ShiftPWM is a software PWM library for Arduino. It uses the SPI to drive shift registers in the most efficient way possible. This makes it possible to control 768 LED’s at 32 brightness levels for a fraction of the price of dedicated led drivers. Code for HSV to RGB conversion is included for easy color shifting.
What is ShiftPWM?
ShiftPWM is a library for Arduino to control many PWM outputs using shift registers (for example the 74HC595). I wrote it for my job at the Electronics Atelier of Industrial Design at the Technical University of Eindhoven, where I often got the request to individually control the brightness of many LED’s.
The dedicated IC’s for PWM, for example the TLC5940, are expensive. Generating the PWM in software costs a few CPU cycles, but allows you to use much cheaper hardware. ShiftPWM does this very efficiently, allowing you to control up to 768 outputs with ease.
ShiftPWM computes the outputs in a timer interrupt and uses the SPI to control the shift registers as fast as possible.
Features of the library:
- Control the duty cycle of many PWM outputs in a single shift register chain.
- Easily configure frequency, number of registers and number of brightness levels.
- Outputs can be inverted for common anode RGB LED’s
- Function to print information on timer settings and interrupt load to the serial port.
- Switches to timer2 if timer1 is in use by the servo library
- Checks for input to functions that is out of range and prints error messages to the serial port
- Can be placed in the libraries directory of Arduino
- Includes an example which can be opened in Arduino via file->examples
- Example includes HSV to RGB function for easy color shifting with RGB LED’s.
How fast is ShiftPWM?
ShiftPWM computes and transfers the bits for one shift register in just 43 clock cycles. The load on your program can be calculated by the following formula:
- Load = Interrupt frequency * interrupt duration / clock frequency
- Interrupt frequency = PWM frequency * number of brightness levels
- Interrupt duration = 112 + number of shift registers * 43 clock cycles.
- In one formula: L = F*(Bmax+1)*(112+43*N)/F_CPU
Here is an example of the load on a 16 MHz Arduino Uno:
|Shift registers||Maximum Brightness||PWM Frequency||Load|
Where can I get ShiftPWM?
ShiftPWM is hosted on Google code here. You can download an archive which you can extract in your Arduino libraries directory:
New version moved to GitHub, extract to Arduino-1.0/libraries/ShiftPWM:
11-05-2012: New version on GitHub has easier to use RGB and HSV functions, support for gaps of unused pins (offset), pin grouping (RRRGGGBBBRRR… instead of RGBRGBRGB), an option to not use the SPI (2.5x slower) and new examples. Documentation will be updated soon.
How do I use ShiftPWM?
The easiest way to get started with ShiftPWM is to start from the example that comes with ShiftPWM:
- Download ShiftPWM from Google code
- Extract the archive in the library directory of Arduino.
- Restart Arduino
- In Arduino, go to File -> Examples ->ShiftPWM
Which hardware is used with ShiftPWM?
Basically just an Arduino and a chain of Shift registers. The circuit is almost the same as in the ShiftOut tutorial on arduino.cc, but it uses pin 13 as clock and pin 11 as data. You can choose the latch pin yourself, but the data and clock pins should be connected to the SPI pins MOSI(11) and SCK(13). Leave out the latch pin capacitor!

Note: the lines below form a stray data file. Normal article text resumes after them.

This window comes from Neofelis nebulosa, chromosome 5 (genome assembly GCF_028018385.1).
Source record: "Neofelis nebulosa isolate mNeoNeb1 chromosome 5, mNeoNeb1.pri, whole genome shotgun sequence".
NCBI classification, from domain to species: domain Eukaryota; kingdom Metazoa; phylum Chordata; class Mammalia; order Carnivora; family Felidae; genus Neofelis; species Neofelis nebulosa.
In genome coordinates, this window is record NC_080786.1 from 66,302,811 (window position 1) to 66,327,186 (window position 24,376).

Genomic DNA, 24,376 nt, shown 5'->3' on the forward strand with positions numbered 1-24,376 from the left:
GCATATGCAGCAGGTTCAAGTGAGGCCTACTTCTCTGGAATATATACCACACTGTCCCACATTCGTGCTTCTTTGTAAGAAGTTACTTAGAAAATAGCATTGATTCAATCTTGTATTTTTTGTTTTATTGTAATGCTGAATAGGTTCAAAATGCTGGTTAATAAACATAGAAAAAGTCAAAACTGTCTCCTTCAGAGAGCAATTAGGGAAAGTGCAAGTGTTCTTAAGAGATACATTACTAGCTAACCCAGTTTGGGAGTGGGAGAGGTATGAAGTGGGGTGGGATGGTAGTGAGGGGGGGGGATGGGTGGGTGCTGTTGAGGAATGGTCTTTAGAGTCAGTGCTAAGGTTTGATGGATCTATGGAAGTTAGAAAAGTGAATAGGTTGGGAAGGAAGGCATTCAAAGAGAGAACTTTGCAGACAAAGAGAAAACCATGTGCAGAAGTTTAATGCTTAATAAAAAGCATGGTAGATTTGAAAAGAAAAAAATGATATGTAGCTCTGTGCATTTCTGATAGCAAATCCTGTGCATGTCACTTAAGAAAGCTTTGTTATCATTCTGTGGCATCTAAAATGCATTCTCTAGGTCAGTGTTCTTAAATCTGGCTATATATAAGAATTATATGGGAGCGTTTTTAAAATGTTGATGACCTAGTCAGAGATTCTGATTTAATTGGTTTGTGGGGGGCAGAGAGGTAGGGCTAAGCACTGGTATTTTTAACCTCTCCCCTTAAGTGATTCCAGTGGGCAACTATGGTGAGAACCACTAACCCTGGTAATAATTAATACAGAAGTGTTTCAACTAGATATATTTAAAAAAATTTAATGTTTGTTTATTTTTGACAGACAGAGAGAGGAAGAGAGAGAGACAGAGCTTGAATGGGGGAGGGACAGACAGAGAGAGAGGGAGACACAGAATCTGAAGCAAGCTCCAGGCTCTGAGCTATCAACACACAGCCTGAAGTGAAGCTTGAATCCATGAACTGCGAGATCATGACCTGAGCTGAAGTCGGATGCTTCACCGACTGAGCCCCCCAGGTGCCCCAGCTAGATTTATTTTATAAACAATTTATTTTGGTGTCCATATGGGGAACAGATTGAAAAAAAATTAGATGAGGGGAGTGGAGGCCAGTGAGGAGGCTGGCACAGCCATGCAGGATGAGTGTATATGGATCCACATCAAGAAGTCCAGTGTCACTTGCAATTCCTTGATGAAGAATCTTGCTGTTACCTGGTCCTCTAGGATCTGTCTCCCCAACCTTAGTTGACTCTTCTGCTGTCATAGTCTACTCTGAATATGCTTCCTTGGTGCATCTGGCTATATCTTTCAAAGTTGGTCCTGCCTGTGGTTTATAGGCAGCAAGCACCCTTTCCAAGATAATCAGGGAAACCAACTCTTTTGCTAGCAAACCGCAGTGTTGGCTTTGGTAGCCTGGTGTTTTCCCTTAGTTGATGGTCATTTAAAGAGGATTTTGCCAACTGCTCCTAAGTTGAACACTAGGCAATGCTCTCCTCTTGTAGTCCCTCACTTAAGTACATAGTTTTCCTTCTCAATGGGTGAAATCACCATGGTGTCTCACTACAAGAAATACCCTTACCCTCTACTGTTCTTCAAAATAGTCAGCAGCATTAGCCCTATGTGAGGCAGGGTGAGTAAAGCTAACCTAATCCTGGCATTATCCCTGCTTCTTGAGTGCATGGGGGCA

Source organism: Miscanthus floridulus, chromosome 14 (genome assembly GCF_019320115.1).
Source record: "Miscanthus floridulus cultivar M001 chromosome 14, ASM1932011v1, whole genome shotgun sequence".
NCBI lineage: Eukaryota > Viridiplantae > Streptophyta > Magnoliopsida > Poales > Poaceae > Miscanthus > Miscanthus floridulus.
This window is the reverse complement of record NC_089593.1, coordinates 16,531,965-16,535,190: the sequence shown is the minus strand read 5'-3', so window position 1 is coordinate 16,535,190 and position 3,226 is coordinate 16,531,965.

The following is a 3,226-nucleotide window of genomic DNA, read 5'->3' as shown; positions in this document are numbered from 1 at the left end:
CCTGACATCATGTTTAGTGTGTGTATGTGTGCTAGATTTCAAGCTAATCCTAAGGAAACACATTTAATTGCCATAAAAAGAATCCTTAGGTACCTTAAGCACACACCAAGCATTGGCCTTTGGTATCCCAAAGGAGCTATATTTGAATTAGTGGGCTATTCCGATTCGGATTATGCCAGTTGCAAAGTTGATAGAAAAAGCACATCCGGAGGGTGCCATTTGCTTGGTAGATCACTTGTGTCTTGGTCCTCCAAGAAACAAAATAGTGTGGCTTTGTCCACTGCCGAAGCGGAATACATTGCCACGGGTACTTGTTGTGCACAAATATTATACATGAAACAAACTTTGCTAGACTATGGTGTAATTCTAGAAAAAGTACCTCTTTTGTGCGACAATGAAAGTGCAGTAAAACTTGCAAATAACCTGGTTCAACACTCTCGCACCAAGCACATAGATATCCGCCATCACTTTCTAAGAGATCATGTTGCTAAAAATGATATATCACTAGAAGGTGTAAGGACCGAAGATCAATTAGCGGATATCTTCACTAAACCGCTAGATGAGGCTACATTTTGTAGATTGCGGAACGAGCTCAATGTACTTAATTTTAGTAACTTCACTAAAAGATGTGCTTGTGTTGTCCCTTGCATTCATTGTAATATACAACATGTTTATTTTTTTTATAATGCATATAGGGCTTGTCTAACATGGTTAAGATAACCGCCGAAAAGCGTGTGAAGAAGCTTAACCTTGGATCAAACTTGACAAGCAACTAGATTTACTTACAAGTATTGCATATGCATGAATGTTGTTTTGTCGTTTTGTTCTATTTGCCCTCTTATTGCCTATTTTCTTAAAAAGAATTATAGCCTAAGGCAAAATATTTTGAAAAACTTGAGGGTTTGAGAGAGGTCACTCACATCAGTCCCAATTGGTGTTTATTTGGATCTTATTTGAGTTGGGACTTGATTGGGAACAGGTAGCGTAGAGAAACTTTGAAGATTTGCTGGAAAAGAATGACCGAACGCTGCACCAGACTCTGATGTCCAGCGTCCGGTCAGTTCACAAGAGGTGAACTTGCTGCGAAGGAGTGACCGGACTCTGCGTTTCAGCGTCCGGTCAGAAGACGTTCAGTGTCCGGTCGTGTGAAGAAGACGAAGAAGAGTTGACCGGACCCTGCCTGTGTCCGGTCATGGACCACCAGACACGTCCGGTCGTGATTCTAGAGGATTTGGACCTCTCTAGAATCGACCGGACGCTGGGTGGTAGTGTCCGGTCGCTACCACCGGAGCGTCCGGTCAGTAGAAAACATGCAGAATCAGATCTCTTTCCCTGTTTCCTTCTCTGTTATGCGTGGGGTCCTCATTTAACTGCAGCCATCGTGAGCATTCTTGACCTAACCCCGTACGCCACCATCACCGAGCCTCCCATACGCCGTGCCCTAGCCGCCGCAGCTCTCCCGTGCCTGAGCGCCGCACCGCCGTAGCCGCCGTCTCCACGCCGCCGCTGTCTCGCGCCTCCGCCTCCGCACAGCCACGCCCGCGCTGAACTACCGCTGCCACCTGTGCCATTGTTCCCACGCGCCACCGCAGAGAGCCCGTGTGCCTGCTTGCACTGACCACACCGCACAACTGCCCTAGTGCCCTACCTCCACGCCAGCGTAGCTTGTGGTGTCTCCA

High power led driver
I have designed a ShiftPWM compatible LED driver to drive 3W RGB LED’s. It has 6 STP04CM05 LED drivers, so it can drive 24 channels at 350 mA. That’s a total of 8A per board, but of course they can be chained. I use 3 of them in my Ambilight project go get 24 independent 3W RGB LED’s. The maximum LED current can be set with a potentiometer from 60-350 mA. I designed them for my own project, but I am considering getting a small batch (100) made to sell. Let me know if you are interested.
What’s in the example?
The example that comes with ShiftPWM demonstrates the use of all ShiftPWM functions. It also includes a function to convert HSV to RGB to make it easier to work with RGB LED’s.
Here is a video of the example with 16 RGB LED’s:
The library provides the following functions:
ShiftPWM.Start(int ledFrequency, int max_Brightness)
Enable ShiftPWM with desired frequency and brightness levels.
Set or change the amount of output registers. Can be changed at runtime.
Print information on timer usage, frequencies and interrupt load.
ShiftPWM.SetOne(int pin, unsigned char value)
Set the duty cycle of one output
ShiftPWM.SetAll(unsigned char value)
Set all outputs to the same duty cycle
Fade in and fade out all outputs fast
Fade in and fade out all outputs slowly
ShiftPWM.SetGroupOf2(int group, unsigned char v0, unsigned char v1);
ShiftPWM.SetGroupOf3(int group, unsigned char v0, unsigned char v1, unsigned char v2);
ShiftPWM.SetGroupOf4(int group, unsigned char v0, unsigned char v1, unsigned char v2, unsigned char v3);
ShiftPWM.SetGroupOf5(int group, unsigned char v0, unsigned char v1, unsigned char v2, unsigned char v3, unsigned char v4);
Set a group of outputs to the given values. SetGroupOf3 is useful for RGB LED’s: each LED will be a group then.
Assumes that all groups are size x for the function SetGroupx.
If you used ShiftPWM to create something cool, please send me a link to a video. I will create a gallery page to show off all the cool projects.
Please ask support questions in the Arduino forum here